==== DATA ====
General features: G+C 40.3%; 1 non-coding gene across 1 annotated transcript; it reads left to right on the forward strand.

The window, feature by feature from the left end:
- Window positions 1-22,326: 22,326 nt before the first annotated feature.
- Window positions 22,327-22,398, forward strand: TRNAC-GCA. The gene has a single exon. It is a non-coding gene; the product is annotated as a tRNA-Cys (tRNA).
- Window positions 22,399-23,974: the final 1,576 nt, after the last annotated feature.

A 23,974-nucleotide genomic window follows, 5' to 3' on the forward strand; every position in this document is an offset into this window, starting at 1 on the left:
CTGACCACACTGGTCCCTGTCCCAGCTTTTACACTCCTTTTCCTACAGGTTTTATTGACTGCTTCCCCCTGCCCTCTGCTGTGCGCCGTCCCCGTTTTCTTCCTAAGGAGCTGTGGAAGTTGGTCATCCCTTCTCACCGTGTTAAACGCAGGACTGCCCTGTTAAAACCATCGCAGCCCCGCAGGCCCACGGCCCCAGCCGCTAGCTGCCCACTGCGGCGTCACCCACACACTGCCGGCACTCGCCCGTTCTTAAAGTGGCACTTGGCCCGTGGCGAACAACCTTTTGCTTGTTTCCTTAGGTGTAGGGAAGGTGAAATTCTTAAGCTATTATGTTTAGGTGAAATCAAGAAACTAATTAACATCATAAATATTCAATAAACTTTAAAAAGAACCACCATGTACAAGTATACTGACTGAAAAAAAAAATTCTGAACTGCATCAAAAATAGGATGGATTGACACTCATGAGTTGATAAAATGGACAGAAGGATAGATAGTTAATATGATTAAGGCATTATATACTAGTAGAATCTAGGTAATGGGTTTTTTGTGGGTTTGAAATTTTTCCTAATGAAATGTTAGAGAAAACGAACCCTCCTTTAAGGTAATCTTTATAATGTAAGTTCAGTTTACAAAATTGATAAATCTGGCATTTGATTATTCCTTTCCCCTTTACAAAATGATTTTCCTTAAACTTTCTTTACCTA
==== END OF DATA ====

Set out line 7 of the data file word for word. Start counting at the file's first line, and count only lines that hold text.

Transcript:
CTGACCACACTGGTCCCTGTCCCAGCTTTTACACTCCTTTTCCTACAGGTTTTATTGACTGCTTCCCCCTGCCCTCTGCTGTGCGCCGTCCCCGTTTTCTTCCTAAGGAGCTGTGGAAGTTGGTCATCCCTTCTCACCGTGTTAAACGCAGGACTGCCCTGTTAAAACCATCGCAGCCCCGCAGGCCCACGGCCCCAGCCGCTAGCTGCCCACTGCGGCGTCACCCACACACTGCCGGCACTCGCCCGTTCTTAAAGTGGCACTTGGCCCGTGGCGAACAACCTTTTGCTTGTTTCCTTAGGTGTAGGGAAGGTGAAATTCTTAAGCTATTATGTTTAGGTGAAATCAAGAAACTAATTAACATCATAAATATTCAATAAACTTTAAAAAGAACCACCATGTACAAGTATACTGACTGAAAAAAAAAATTCTGAACTGCATCAAAAATAGGATGGATTGACACTCATGAGTTGATAAAATGGACAGAAGGATAGATAGTTAATATGATTAAGGCATTATATACTAGTAGAATCTAGGTAATGGGTTTTTTGTGGGTTTGAAATTTTTCCTAATGAAATGTTAGAGAAAACGAACCCTCCTTTAAGGTAATCTTTATAATGTAAGTTCAGTTTACAAAATTGATAAATCTGGCATTTGATTATTCCTTTCCCCTTTACAAAATGATTTTCCTTAAACTTTCTTTACCTA